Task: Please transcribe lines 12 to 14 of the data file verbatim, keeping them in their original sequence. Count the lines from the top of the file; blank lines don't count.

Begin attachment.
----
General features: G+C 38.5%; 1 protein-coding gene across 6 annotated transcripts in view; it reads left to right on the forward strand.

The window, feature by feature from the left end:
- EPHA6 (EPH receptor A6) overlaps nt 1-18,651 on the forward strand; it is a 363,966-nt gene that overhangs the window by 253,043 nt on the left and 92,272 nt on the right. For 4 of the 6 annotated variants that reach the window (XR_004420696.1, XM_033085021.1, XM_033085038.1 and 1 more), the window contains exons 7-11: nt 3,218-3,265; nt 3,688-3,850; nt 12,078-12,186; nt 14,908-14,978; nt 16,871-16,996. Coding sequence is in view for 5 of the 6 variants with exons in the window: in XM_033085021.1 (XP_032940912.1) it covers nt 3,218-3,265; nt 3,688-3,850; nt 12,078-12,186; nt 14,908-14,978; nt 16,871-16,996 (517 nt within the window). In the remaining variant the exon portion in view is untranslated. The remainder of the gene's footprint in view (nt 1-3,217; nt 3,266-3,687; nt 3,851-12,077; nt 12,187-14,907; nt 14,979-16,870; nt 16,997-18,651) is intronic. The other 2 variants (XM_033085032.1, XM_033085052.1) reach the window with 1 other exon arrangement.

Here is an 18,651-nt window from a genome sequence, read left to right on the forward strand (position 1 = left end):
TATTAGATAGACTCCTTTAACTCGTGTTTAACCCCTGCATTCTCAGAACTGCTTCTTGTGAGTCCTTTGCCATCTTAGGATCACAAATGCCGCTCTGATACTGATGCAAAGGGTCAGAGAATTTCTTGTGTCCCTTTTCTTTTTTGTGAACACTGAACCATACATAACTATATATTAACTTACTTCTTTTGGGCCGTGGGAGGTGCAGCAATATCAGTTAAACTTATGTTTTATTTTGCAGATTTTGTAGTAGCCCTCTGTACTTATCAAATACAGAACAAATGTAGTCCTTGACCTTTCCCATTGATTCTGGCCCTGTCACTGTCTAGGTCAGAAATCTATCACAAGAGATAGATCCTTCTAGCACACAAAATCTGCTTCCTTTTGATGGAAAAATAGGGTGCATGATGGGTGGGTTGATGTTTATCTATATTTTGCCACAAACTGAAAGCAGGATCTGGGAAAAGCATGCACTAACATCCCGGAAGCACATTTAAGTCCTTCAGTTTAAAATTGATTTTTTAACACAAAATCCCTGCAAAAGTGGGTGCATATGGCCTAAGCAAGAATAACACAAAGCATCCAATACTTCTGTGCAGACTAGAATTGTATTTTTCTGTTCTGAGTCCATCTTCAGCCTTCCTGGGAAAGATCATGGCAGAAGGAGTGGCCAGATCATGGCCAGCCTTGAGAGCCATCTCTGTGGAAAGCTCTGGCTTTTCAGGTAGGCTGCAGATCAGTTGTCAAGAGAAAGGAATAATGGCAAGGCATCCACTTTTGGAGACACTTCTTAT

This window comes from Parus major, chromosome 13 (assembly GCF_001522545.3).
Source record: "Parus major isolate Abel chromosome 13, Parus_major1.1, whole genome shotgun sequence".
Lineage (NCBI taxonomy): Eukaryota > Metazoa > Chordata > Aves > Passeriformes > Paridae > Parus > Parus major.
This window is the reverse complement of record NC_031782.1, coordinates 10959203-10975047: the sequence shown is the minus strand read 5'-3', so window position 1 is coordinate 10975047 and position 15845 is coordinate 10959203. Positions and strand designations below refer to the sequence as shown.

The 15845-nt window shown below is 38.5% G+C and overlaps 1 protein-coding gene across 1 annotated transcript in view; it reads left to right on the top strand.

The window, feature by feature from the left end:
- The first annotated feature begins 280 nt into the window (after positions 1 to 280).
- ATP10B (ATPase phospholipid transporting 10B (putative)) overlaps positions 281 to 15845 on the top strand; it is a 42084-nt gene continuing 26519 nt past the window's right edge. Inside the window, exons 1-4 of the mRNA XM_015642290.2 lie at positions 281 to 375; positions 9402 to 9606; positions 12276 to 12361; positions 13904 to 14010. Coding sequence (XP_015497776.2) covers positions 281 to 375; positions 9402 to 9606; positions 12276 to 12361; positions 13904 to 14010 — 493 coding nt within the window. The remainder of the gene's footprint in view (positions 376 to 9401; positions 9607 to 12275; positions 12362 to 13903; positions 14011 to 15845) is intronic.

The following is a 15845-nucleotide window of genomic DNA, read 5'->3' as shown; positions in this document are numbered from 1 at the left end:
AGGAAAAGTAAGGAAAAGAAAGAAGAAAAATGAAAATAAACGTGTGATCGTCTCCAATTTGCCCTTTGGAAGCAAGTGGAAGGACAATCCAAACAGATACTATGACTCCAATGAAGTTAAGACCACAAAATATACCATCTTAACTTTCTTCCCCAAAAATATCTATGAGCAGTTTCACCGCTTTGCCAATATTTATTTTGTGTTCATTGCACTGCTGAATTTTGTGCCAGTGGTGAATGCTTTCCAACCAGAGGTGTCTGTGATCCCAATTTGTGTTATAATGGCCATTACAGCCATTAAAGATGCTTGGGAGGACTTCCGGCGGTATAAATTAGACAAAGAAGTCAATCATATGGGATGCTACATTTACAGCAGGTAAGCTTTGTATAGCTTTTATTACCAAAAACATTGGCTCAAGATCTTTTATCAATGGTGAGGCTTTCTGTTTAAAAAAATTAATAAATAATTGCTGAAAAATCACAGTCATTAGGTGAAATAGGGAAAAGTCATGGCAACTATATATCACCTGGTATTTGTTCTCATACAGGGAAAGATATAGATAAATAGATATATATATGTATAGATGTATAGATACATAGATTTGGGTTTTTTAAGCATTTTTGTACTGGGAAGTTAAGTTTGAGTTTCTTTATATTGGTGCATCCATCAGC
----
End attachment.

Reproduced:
- The first annotated feature begins 280 nt into the window (after positions 1 to 280).
- ATP10B (ATPase phospholipid transporting 10B (putative)) overlaps positions 281 to 15845 on the top strand; it is a 42084-nt gene continuing 26519 nt past the window's right edge. Inside the window, exons 1-4 of the mRNA XM_015642290.2 lie at positions 281 to 375; positions 9402 to 9606; positions 12276 to 12361; positions 13904 to 14010. Coding sequence (XP_015497776.2) covers positions 281 to 375; positions 9402 to 9606; positions 12276 to 12361; positions 13904 to 14010 — 493 coding nt within the window. The remainder of the gene's footprint in view (positions 376 to 9401; positions 9607 to 12275; positions 12362 to 13903; positions 14011 to 15845) is intronic.

The following is a 15845-nucleotide window of genomic DNA, read 5'->3' as shown; positions in this document are numbered from 1 at the left end: